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Surgery Risks Lower After Quitting Tobacco

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Smoking increases the risk for serious complications after major surgery, but former smokers who stop at least a year before going under the knife had risks close to those of never-smokers, according to a new study[1]. The American University of Beirut Medical Center in Lebanon has conducted studies that show differences in number of deaths and health-related risks after surgery among regular smokers, quitting smokers, and non smokers. Although current smokers were more likely than nonsmokers to die post-surgery, the former smokers who had quit at least a year before had no increased risk of death compared to the never-smokers[2]. Increased carbon monoxide in the body, low blood flow, and poor circulation are all direct results of smoking and general tobacco use. These conditions (among others) can increase the risk of infection, improper healing after surgery, and even death.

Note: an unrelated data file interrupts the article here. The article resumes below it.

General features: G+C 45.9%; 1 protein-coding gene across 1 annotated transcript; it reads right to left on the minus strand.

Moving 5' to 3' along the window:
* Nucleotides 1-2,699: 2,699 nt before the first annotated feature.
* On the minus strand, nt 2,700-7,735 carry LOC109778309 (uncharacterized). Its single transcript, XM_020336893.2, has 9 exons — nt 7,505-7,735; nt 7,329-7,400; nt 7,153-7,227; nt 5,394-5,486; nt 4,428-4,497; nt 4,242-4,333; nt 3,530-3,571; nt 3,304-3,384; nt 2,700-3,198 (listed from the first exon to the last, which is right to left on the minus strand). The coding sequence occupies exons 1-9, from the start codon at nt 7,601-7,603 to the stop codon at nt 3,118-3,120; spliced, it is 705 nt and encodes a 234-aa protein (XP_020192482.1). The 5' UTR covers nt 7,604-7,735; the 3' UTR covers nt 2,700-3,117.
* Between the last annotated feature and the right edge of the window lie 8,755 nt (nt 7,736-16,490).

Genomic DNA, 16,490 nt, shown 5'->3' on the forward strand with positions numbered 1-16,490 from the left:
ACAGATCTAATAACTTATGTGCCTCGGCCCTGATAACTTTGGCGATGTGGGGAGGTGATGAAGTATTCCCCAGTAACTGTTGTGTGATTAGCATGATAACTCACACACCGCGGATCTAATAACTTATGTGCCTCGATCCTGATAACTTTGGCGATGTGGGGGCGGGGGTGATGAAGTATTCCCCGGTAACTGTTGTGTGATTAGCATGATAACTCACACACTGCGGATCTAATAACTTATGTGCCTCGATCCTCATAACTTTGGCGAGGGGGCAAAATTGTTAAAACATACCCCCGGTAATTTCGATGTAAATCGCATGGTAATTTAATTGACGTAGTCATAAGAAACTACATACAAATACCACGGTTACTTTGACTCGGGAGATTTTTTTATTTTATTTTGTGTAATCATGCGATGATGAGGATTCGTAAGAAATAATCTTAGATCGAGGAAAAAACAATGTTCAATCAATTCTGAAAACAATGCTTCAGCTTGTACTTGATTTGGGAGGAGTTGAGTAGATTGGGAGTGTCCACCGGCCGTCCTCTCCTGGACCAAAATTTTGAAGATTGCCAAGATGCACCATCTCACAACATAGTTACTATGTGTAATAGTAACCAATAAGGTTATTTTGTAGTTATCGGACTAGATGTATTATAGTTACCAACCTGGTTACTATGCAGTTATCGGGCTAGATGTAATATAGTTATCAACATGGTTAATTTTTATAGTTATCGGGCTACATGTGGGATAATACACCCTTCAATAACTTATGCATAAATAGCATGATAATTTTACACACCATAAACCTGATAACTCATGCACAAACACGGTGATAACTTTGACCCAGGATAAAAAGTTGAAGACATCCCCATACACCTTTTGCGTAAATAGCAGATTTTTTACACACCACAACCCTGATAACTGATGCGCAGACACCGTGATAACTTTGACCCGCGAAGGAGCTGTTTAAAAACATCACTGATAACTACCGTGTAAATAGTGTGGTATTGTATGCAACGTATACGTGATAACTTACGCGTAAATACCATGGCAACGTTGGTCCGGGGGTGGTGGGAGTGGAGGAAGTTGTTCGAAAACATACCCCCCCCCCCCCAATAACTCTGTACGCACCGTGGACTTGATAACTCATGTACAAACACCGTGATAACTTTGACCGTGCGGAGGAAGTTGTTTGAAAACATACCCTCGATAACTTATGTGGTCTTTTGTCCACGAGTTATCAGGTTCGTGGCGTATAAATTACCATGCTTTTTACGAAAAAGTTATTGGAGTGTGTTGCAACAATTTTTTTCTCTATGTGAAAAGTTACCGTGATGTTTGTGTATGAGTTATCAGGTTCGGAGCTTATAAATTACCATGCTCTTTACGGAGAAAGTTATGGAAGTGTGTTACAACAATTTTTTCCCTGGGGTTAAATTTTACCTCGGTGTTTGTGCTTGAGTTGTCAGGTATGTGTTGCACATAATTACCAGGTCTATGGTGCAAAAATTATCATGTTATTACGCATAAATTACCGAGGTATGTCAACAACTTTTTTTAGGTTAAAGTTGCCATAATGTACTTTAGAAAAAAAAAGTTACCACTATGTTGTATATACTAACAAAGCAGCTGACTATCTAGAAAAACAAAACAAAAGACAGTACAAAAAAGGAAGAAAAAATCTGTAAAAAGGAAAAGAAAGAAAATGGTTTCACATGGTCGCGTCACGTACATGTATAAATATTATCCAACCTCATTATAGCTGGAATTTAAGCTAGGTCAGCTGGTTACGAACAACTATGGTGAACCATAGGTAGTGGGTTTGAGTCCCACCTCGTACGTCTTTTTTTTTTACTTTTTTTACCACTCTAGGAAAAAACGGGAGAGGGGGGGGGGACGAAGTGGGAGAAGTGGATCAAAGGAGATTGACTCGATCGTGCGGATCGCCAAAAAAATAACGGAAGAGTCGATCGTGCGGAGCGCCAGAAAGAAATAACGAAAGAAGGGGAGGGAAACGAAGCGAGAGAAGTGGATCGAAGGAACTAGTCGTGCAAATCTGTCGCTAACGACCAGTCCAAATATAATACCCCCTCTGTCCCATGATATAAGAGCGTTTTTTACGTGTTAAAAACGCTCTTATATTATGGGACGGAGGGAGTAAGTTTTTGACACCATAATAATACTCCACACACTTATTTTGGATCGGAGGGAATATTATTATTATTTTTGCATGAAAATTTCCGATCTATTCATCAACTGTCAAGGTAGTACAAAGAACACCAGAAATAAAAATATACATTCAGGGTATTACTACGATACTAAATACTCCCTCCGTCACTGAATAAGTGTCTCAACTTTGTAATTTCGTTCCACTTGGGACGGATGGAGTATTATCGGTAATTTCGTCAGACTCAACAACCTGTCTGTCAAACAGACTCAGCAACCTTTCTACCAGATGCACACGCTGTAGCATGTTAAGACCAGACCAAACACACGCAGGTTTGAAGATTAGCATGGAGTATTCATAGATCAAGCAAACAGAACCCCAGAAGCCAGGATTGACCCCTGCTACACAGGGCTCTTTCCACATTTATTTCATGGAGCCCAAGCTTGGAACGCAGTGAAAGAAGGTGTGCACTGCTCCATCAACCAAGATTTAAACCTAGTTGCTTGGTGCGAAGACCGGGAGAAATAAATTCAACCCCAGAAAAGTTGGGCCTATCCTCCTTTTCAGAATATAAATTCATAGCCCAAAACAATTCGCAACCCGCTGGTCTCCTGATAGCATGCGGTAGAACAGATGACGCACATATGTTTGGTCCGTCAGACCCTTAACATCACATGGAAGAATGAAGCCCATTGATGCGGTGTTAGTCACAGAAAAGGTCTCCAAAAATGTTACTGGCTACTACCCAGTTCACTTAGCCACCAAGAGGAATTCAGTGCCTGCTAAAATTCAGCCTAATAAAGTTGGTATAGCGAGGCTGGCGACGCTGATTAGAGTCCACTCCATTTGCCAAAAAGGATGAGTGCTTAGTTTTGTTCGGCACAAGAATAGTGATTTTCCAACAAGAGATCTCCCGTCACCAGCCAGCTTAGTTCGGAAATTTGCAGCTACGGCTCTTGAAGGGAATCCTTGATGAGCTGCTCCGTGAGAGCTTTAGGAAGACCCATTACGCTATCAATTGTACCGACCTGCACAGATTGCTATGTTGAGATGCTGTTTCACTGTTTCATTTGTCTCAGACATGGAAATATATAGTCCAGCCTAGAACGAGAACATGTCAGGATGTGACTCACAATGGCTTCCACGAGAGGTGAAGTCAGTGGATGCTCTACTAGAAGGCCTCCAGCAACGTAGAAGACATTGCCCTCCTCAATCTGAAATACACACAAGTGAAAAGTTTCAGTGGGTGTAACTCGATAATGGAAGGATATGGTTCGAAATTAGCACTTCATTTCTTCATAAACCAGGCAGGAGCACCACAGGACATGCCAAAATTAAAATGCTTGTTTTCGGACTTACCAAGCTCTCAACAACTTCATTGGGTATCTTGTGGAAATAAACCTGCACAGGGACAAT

It it well accepted among the medical community that tobacco use jeopardizes many different parts of the body such as circulation, breathing, mental health, and the health of individual, internal organs. Non-smokers generally heal better than active, regular smokers. If you are scheduled to have surgery, it is another great reason to stop smoking. At Healthmark Foot and Ankle we encourage our patients to stop using tobacco so that they can heal from their injuries better and quicker, lower their chances of complications before, during, and after surgery, and so that they can improve their quality of overall health.

For questions about how tobacco use may affect your body or your feet and legs, contact the specialists at Healthmark Foot and Ankle today!

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Phoenixville, Pennsylvania 610-933-8644

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